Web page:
In a Los Angeles laboratory, researchers have let loose scores of what amount to living micromachines. Dwarfed by a comma, each tiny device consists of an arch of gold coated along its inner surface with a sheath of cardiac muscle grown from rat cells. With each of the muscle bundles' automatic cycles of contraction and relaxation, the device takes a step.
Viewed under a microscope, "they move very fast," says bioengineer Jianzhong Xi of the University of California, Los Angeles (UCLA). "The first time I saw that, it was kind of scary." Xi and his UCLA colleagues Jacob J. Schmidt and Carlo D. Montemagno describe their musclebots in the February Nature Materials.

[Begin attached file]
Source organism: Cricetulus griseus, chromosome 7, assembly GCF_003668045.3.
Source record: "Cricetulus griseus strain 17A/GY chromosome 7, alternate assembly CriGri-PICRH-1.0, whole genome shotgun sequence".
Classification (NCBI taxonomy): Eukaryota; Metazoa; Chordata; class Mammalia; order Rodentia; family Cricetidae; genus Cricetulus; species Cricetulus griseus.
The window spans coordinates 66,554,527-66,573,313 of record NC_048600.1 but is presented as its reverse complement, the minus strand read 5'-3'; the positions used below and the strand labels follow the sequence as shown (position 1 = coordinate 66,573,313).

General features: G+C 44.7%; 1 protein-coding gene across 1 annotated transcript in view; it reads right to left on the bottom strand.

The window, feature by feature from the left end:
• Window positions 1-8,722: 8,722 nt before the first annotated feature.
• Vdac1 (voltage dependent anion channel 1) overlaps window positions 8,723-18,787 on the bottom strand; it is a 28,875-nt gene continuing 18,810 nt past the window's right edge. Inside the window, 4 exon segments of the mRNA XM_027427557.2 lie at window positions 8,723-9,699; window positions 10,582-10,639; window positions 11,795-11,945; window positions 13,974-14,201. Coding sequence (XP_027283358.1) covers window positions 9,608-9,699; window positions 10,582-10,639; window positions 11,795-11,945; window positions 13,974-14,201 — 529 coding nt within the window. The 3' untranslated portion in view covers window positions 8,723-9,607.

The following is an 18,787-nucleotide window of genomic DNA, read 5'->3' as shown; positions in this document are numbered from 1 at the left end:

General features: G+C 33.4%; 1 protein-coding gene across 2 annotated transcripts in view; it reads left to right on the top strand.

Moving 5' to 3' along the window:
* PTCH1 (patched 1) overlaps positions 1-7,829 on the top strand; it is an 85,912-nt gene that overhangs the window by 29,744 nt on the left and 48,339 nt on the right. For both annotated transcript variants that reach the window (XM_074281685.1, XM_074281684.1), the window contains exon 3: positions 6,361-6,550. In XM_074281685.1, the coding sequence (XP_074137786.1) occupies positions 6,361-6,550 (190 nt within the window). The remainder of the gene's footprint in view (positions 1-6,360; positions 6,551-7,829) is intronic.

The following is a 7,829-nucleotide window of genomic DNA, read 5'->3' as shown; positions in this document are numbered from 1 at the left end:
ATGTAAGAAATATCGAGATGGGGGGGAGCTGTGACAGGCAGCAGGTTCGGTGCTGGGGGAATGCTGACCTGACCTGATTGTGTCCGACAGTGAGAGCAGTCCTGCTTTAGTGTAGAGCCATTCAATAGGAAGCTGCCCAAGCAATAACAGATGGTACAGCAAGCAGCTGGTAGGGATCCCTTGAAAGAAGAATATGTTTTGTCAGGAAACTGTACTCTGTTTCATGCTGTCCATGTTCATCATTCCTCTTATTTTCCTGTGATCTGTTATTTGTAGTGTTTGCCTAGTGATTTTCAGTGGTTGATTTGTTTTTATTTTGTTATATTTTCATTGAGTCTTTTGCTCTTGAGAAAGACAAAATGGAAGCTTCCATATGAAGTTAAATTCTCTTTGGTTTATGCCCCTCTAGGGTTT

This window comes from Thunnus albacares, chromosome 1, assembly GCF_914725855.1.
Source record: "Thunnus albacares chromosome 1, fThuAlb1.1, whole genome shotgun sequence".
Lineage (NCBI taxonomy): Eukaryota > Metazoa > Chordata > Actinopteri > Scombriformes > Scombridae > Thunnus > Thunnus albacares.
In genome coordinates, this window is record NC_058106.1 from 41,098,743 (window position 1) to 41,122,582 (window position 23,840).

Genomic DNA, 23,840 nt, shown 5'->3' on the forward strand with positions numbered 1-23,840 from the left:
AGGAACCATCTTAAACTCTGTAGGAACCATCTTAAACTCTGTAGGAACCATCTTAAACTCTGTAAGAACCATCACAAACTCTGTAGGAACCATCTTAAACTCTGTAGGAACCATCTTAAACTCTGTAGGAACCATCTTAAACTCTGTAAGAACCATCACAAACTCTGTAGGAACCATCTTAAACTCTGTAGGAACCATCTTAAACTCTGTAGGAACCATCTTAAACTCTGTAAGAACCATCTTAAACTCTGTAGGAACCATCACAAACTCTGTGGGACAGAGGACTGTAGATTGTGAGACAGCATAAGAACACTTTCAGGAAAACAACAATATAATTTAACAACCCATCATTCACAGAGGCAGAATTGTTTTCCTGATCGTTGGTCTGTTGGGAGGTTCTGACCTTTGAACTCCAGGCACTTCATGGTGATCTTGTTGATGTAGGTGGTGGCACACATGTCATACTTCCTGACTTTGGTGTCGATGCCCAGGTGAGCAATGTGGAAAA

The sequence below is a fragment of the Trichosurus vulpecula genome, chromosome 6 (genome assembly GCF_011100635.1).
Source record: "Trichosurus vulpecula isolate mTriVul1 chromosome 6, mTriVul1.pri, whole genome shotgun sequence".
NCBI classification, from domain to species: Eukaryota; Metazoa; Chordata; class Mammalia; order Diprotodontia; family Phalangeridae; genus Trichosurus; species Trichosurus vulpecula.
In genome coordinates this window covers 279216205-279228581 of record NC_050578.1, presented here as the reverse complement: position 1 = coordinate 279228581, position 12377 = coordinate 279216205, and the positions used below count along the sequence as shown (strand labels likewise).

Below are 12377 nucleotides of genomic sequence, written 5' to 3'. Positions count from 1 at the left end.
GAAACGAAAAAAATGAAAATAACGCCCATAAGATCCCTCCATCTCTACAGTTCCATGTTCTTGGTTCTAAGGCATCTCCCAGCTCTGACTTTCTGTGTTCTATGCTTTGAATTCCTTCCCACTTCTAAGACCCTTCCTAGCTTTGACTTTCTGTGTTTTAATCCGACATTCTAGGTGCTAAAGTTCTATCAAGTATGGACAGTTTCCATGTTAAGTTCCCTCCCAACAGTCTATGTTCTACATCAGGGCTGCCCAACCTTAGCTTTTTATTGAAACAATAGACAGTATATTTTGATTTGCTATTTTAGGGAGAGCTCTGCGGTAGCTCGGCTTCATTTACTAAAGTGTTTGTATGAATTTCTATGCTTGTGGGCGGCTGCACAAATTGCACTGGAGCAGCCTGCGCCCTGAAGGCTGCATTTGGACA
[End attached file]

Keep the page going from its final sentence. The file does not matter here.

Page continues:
Microcontraptions of this sort may someday make pinpoint deliveries of drugs to cells or shuttle minuscule components during the manufacture ofother itsy machines or structures, Xi says. Variations on the same design could lead to muscle-driven power supplies for microdevices or laboratory test beds for studying properties of muscle tissue. Because the musclebot is both minuscule and designed to operate in body fluids, "this is the Fantastic Voyage kind of thing" that might someday roam the bloodstream and carry out on-the-spot surgery or disease treatments, comments physicist James Castracane of the State University of New York in Albany.
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